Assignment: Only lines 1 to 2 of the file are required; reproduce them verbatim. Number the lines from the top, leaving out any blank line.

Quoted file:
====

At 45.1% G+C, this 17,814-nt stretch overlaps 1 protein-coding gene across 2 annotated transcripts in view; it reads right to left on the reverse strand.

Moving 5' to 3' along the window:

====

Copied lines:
At 45.1% G+C, this 17,814-nt stretch overlaps 1 protein-coding gene across 2 annotated transcripts in view; it reads right to left on the reverse strand.

Moving 5' to 3' along the window: